Hey Brother, Can You Spare A Dime?
by Joseph Concannon
The backdrop is the Great Depression in the 1930s that led to the development of homeless settlements in the country’s major cities—or “Hoovervilles,” an allusion to the then U.S. President Herbert Hoover. Living in tents and shacks, these communities rapidly developed in New York City, especially in Central Park’s then empty reservoir and Riverside Park, but disappeared along with the crisis, writes Diane Jeantet of City Limits magazine back in 2013.
Jeantet then continues to follow the developments by saying during the next half century the homeless population encompassed a narrow band of society, its numbers fluctuating as the economy cycled. Various studies across the country painted a similar portrait of the homeless. Out-of-work white males, often plagued by ill health, alcohol or drug addictions, made up for the greatest part of this socially quarantined community. A large majority was still confined to “skid rows,” and the Bowery remained New York’s homeless hub, where men would be found sleeping in the streets, the subway or tiny, windowless, 90-cents-a-night hotel rooms. Until the decriminalization of public drunkenness in 1966, police stations also became the shelter for hundreds of homeless people on any given night.
“Prior to the 1980s they [the homeless] were the stereotypical middle aged, white men, who had similar alcohol problems, living in skid row areas like the Bowery in New York,” explains Eric Hirsch, a historian of homelessness and professor at Providence College in Rhode Island. “We then saw new groups emerge: younger people and families—a much more economically-driven homeless,” according to Jeantet in City Limits.
There are different theories to explain homeless populations of our inner cities. Deinstitutionalization of the mentally ill during the 1980’s was thought to be a major cause. Jeantet explains: “While it is true that the shift was a failure on many aspects, with patients losing health care, most of it was over by 1975. And those who wound up in the streets were often reinstitutionalized—one way or another, the lucky ones in nursing homes, others in jails.”
Theories abound as to why people become homeless. Was it due to the crack epidemic of the 1980’s? Was it due to income inequality? Was it due to the abuse of drugs and alcohol?
Fast forward to four of our mayors who have fixated on the homeless problem with varying degrees of success and failure. Mayors Koch, Dinkins, Giuliani and Bloomberg all had strategies for confronting the homeless issue. Koch did a 10 percent set-aside for homes but then changed it to barracks style housing with the opinion that if we made it too nice no one would leave and more would come. Dinkins’ initial approach did manage a longer term housing solution for the homeless, but that changed in 1991 as policy wonks called Dinkins’ revised approach, “Dinkins Deluge”. This was attributed to the fact that six weeks into his term Dinkins weakened his entire plan and shelters soon became overcrowded. Giuliani’s plan was a get tough approach to the homeless issues in NYC. A series of rules were applied limiting times in shelters and scrutinizing those eligibility standards which could make it more difficult to get in. Little known, however, during the Giuliani years was the fact that SRO (single room occupancies) went down significantly. Bloomberg took the homeless issue head on and brought in the subject matter experts. During his term the homeless population actually began to shrink and at one point was almost cut in half. But his plan took two years to develop and in politics that’s a lifetime.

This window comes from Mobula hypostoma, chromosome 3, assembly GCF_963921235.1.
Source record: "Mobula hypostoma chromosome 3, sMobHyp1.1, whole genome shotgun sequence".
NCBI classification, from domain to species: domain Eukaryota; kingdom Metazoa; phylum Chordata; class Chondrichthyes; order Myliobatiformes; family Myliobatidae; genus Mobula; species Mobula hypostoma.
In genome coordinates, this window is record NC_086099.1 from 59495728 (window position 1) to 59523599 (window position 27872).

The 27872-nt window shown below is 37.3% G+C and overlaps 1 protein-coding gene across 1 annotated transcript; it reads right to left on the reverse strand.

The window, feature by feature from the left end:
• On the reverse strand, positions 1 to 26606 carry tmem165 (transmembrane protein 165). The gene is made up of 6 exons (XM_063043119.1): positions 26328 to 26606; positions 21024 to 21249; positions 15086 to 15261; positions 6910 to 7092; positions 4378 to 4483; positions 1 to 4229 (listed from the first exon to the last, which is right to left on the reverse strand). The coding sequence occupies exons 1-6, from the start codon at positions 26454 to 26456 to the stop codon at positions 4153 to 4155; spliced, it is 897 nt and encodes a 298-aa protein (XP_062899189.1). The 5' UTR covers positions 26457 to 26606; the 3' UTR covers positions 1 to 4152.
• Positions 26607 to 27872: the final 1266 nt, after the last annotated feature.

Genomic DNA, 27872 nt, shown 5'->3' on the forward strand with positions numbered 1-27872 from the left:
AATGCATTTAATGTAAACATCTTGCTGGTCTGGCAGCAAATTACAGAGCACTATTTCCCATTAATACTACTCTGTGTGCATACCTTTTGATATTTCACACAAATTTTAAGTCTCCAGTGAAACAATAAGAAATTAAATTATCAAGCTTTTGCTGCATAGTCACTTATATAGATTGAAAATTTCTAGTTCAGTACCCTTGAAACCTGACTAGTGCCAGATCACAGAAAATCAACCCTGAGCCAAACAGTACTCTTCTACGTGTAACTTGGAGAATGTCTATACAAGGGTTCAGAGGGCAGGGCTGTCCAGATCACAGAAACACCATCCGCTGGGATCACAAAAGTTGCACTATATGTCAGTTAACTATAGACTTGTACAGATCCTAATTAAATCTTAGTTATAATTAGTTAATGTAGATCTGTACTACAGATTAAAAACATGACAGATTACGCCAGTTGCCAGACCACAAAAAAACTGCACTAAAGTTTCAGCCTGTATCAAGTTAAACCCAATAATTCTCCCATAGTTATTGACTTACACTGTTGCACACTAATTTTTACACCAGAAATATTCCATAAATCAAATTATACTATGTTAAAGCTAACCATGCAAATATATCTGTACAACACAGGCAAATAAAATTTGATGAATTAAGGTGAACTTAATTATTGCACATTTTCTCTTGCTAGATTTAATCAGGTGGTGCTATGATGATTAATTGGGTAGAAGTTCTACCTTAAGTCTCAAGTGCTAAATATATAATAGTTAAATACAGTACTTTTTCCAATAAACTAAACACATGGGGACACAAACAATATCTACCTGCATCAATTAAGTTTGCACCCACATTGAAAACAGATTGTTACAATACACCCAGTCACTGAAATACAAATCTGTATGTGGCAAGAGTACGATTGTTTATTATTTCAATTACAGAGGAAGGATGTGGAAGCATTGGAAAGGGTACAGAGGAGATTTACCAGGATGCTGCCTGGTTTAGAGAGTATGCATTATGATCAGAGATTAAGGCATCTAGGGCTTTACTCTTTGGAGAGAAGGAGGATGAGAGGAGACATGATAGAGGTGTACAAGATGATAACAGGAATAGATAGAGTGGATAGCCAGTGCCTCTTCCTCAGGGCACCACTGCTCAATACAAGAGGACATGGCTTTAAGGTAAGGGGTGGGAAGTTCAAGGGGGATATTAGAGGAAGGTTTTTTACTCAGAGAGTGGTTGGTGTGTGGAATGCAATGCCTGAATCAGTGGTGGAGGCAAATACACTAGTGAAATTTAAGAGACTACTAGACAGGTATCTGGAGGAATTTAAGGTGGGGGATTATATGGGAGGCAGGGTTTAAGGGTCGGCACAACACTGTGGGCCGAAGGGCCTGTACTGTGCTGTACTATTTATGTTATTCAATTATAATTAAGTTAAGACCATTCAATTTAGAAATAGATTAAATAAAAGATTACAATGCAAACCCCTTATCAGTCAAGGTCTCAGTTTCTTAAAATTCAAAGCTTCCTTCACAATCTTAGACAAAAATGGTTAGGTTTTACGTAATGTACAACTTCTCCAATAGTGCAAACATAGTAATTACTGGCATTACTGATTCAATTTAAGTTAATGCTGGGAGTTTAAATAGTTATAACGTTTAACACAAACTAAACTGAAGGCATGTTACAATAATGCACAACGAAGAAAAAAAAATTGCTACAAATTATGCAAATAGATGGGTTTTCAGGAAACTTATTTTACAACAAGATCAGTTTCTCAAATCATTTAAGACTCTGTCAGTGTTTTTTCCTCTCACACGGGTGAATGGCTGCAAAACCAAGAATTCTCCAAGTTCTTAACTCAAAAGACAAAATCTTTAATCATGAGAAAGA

An associate professor at CUNY’s Baruch College who focuses on welfare and social policy, Thomas Main, stated of Bloomberg: “We usually think of mayors or politicians in general only being motivated by cynical and short term interests. Here’s a guy who took a longer term vision and put himself out on a limb.”
Today we have Mayor de Blasio whose plan to increase affordable housing units by the hundreds of thousands and saturate our local communities is going to be met with confusion and frustration due to the lack of planning, communication and community notification. De Blasio seems less concerned with solving the issue as Bloomberg and others may have been. De Blasio seems focused on ridding Manhattan of a plight and transporting the homeless population from borough to borough to borough, and exploiting previously calm, secure and well settled communities. Missing in this plan is a detailed approach to turning this population into tax-paying functioning New Yorkers. As homeless individuals and families have been given little in the way of direction, training and food vouchers for outside locations, as well as the lack of proper kitchen facilities where they have been warehoused, the City of NY is wasting millions. Taxpayers are footing the bill for hotel rooms at $4,000 a month for these substandard accommodations. We have long described the indignity to which the government treats our fellow human beings down on their luck. We are shocked by the inhumanity of a city government that would itself engage in human trafficking and exploit the suffering of those not only from New York, but from other states and nations who have landed on our doorstep. This is New York and we can do better.
Joseph R. Concannon is a retired NYPD Captain, Deputy Director of Public Safety under Mayor Rudy Giuliani, and was a City Council candidate in 2013.
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